Our goal is to give you the tools and confidence you need to improve your finances. Although we receive compensation from our partner lenders, whom we will always identify, all opinions are our own. By refinancing your mortgage, total finance charges may be higher over the life of the loan.
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As a homeowner, you’ve built equity over the years by paying down your mortgage and watching your home value increase. In some cases, it could make sense to tap that equity to zero out what you owe on the first mortgage.
You might be able to reduce your monthly mortgage payments, save on interest, and pay off your home ahead of schedule.
Here’s how to know if using a home equity loan or HELOC to pay off your mortgage is a viable option for you:
- How home equity loans work
- How to use a home equity loan to pay off your mortgage
- How HELOCs work
- How to use a HELOC to pay off your mortgage
- Which option is right for you?
How home equity loans work
When you take out a home equity loan, a lender gives you a lump sum of money that you’ll repay in fixed installments over time, usually five to 30 years. The amount you can borrow depends on the amount of home equity you’ve built.
Interest rates on home equity loans are usually lower than rates you’d find on an unsecured personal loan or credit card because your home serves as collateral. But if you can’t pay back the loan, your lender has the right to foreclose on your property.
Pros of a home equity loan
- Fixed repayment terms: Home equity loans usually come with a fixed rate and fixed payments. That means you’ll know exactly how much you owe each month and when the loan will be paid off.
- Low interest rates: Because your home serves as collateral, home equity loans usually have lower interest rates than you’d get with other products, such as credit cards and personal loans.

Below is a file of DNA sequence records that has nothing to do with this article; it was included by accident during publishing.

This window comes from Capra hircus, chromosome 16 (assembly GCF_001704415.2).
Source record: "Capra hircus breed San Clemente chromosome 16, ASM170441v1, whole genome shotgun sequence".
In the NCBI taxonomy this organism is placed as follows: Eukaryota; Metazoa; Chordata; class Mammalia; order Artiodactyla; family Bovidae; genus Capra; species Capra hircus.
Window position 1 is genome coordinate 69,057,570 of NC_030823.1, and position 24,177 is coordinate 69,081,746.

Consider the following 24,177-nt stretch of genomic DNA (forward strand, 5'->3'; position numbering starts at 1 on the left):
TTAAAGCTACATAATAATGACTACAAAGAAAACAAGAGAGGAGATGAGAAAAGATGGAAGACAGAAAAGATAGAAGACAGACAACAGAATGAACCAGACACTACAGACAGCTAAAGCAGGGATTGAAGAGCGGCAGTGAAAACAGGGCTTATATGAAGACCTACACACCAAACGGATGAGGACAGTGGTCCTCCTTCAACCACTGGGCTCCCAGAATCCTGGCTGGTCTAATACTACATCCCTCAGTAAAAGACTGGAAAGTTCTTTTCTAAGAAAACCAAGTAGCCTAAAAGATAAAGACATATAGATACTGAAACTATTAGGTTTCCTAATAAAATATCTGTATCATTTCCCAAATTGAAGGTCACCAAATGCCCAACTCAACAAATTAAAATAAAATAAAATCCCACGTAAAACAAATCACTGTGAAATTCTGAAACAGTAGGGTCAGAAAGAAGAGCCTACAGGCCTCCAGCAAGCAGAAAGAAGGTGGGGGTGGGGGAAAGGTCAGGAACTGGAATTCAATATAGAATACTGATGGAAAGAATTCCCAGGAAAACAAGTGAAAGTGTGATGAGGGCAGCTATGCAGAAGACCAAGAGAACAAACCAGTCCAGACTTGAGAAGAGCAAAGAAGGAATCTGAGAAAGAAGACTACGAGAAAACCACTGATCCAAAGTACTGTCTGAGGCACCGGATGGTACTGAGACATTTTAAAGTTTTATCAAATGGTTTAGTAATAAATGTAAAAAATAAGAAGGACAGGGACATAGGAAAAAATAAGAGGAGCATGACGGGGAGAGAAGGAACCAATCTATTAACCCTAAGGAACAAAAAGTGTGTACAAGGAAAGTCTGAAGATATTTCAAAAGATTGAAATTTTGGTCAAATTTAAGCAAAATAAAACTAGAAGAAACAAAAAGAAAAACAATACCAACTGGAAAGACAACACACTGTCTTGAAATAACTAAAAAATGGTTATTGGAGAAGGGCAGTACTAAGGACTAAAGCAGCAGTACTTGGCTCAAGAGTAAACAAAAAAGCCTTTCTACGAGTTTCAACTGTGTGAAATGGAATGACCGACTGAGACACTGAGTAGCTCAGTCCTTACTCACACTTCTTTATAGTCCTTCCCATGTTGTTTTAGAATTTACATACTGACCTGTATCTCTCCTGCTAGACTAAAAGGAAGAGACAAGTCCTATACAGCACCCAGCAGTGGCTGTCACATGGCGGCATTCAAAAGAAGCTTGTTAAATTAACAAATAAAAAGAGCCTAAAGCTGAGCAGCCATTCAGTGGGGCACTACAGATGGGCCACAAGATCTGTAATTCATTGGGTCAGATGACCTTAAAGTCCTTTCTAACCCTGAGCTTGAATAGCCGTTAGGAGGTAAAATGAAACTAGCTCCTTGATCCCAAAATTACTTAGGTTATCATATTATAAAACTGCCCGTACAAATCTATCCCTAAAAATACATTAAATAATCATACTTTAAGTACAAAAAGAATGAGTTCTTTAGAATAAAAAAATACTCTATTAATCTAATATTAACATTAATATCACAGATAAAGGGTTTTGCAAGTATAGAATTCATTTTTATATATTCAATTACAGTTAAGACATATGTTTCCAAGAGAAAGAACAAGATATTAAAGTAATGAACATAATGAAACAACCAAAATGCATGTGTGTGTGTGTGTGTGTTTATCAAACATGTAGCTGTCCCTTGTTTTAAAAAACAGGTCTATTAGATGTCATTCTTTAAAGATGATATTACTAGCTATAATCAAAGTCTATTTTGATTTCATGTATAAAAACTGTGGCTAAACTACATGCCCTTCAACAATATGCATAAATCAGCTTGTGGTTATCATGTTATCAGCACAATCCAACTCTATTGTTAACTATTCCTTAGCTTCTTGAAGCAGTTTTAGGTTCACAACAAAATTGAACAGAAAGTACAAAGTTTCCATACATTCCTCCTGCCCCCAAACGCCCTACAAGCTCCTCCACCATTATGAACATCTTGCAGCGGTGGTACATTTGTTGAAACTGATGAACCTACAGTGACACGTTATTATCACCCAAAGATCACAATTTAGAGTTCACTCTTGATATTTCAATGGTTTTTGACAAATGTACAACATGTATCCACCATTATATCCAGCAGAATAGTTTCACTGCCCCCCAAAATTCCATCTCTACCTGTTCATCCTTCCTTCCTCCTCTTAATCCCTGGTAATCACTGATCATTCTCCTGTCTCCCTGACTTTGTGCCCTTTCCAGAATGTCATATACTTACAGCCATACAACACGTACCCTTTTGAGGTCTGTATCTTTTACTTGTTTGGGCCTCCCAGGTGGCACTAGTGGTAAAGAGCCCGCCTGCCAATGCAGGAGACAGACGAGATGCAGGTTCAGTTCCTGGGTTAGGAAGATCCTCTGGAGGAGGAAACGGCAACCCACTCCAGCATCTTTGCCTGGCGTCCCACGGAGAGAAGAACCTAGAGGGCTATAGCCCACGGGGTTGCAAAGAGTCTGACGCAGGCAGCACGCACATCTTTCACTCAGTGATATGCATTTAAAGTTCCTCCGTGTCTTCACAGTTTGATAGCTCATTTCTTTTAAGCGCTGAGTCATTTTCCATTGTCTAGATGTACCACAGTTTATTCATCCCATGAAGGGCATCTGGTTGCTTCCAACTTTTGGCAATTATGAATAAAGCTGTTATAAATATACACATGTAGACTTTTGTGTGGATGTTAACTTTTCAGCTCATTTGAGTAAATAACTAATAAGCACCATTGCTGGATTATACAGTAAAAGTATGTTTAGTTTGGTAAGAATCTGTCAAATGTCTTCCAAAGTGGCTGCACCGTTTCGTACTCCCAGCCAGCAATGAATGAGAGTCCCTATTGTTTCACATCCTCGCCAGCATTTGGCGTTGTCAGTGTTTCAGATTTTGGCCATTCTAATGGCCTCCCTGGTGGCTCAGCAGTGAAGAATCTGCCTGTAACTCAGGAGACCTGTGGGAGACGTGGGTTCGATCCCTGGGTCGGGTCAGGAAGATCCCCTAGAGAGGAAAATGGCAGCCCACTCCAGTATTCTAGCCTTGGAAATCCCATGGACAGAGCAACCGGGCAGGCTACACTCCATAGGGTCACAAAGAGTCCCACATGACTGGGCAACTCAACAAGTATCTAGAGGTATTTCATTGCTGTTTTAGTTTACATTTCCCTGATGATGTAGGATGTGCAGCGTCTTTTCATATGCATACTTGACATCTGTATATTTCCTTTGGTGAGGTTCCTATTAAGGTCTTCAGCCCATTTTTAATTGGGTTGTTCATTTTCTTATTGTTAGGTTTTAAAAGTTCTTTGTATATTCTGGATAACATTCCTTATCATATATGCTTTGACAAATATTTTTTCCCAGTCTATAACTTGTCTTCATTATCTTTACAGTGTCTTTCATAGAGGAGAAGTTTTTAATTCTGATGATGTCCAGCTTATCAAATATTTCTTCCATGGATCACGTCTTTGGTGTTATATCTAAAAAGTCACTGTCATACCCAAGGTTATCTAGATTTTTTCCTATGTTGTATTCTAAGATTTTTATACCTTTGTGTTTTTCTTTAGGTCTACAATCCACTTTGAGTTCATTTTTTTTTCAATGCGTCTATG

- No restrictions on how to use the money: Some financial products restrict how you can use your borrowed money. But when you take out a home equity loan, you can use the funds for whatever you need — including paying off your mortgage early.
Cons of a home equity loan
- Home serves as collateral: Home equity loans and home equity lines of credit (HELOCs) are both secured by your property. If you default on these second mortgages, you could lose your home.
- Closing may be expensive: Home equity loans may come with closing costs, though some lenders waive the fees or roll them into the loan. If you have to pay these fees, they’ll add to your borrowing costs.
- Loan amounts are limited: You can typically borrow up to 85% of the equity in your home. So if you have $300,000 in equity, for example, the maximum you could borrow is $255,000. If you haven’t built enough home equity to zero out your mortgage, think about holding off until your home equity increases.
How to use a home equity loan to pay off your mortgage
It’s possible to use a home equity loan to pay off your mortgage, but you’ll want to make sure it’s the right move for you.
After comparing your home equity loan options, make sure that:
- You can borrow enough to pay off your first mortgage
- The home equity loan interest rate is lower than the rate on your first mortgage
- You won’t end up paying more in interest than if you were to ride out your mortgage
To find a great rate on a home refinance, use Credible. We let you see personalized prequalified refinance rates from all of our partner lenders. It only takes a few minutes. Best of all, it’s free and we won’t sell your data or spam you with phone calls.
How HELOCs work
Home equity lines of credit, commonly referred to as HELOCs, are different from home equity loans because you get access to a line of credit — similar to a credit card — instead of a lump sum of money.
HELOCs also come with variable interest rates. During the draw period, you can draw from the credit line as much as you need, up to a preset maximum amount. Once the draw period ends, usually after 10 years, you’ll enter a repayment period and pay off your balance.
Homeowners can usually borrow up to 75% to 85% of a home’s appraised value, minus any outstanding home loan balance.
Pros of a HELOC